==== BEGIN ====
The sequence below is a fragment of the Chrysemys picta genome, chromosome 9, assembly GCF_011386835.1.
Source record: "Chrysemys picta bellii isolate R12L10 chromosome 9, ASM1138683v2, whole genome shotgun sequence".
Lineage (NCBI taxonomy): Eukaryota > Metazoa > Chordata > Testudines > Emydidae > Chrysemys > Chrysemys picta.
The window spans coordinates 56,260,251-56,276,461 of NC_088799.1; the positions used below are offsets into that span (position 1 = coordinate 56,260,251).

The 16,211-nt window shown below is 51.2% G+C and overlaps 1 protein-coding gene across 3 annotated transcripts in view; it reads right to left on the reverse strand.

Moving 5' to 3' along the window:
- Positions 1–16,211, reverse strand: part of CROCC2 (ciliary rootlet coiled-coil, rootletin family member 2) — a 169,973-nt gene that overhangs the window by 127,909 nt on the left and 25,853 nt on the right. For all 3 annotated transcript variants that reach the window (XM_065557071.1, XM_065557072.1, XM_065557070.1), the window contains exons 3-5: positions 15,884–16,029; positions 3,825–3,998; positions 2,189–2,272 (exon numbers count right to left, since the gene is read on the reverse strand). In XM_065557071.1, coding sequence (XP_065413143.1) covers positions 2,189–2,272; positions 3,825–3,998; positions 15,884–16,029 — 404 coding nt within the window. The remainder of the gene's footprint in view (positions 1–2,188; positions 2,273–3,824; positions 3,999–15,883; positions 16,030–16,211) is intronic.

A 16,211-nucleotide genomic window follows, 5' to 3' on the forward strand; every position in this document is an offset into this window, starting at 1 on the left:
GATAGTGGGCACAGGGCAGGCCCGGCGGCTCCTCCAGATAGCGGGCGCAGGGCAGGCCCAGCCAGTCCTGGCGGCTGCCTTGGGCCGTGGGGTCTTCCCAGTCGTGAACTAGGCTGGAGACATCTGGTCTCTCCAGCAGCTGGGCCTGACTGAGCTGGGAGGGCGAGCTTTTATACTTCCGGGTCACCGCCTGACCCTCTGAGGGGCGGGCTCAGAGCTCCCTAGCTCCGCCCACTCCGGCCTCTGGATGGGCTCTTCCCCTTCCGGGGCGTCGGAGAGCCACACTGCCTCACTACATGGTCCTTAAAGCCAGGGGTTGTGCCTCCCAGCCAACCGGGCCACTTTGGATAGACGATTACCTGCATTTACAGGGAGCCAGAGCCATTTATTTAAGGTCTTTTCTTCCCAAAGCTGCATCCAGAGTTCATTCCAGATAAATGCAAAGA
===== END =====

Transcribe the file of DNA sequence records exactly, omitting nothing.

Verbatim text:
The sequence below is a fragment of the Chrysemys picta genome, chromosome 9, assembly GCF_011386835.1.
Source record: "Chrysemys picta bellii isolate R12L10 chromosome 9, ASM1138683v2, whole genome shotgun sequence".
Lineage (NCBI taxonomy): Eukaryota > Metazoa > Chordata > Testudines > Emydidae > Chrysemys > Chrysemys picta.
The window spans coordinates 56,260,251-56,276,461 of NC_088799.1; the positions used below are offsets into that span (position 1 = coordinate 56,260,251).

The 16,211-nt window shown below is 51.2% G+C and overlaps 1 protein-coding gene across 3 annotated transcripts in view; it reads right to left on the reverse strand.

Moving 5' to 3' along the window:
- Positions 1–16,211, reverse strand: part of CROCC2 (ciliary rootlet coiled-coil, rootletin family member 2) — a 169,973-nt gene that overhangs the window by 127,909 nt on the left and 25,853 nt on the right. For all 3 annotated transcript variants that reach the window (XM_065557071.1, XM_065557072.1, XM_065557070.1), the window contains exons 3-5: positions 15,884–16,029; positions 3,825–3,998; positions 2,189–2,272 (exon numbers count right to left, since the gene is read on the reverse strand). In XM_065557071.1, coding sequence (XP_065413143.1) covers positions 2,189–2,272; positions 3,825–3,998; positions 15,884–16,029 — 404 coding nt within the window. The remainder of the gene's footprint in view (positions 1–2,188; positions 2,273–3,824; positions 3,999–15,883; positions 16,030–16,211) is intronic.

A 16,211-nucleotide genomic window follows, 5' to 3' on the forward strand; every position in this document is an offset into this window, starting at 1 on the left:
GATAGTGGGCACAGGGCAGGCCCGGCGGCTCCTCCAGATAGCGGGCGCAGGGCAGGCCCAGCCAGTCCTGGCGGCTGCCTTGGGCCGTGGGGTCTTCCCAGTCGTGAACTAGGCTGGAGACATCTGGTCTCTCCAGCAGCTGGGCCTGACTGAGCTGGGAGGGCGAGCTTTTATACTTCCGGGTCACCGCCTGACCCTCTGAGGGGCGGGCTCAGAGCTCCCTAGCTCCGCCCACTCCGGCCTCTGGATGGGCTCTTCCCCTTCCGGGGCGTCGGAGAGCCACACTGCCTCACTACATGGTCCTTAAAGCCAGGGGTTGTGCCTCCCAGCCAACCGGGCCACTTTGGATAGACGATTACCTGCATTTACAGGGAGCCAGAGCCATTTATTTAAGGTCTTTTCTTCCCAAAGCTGCATCCAGAGTTCATTCCAGATAAATGCAAAGA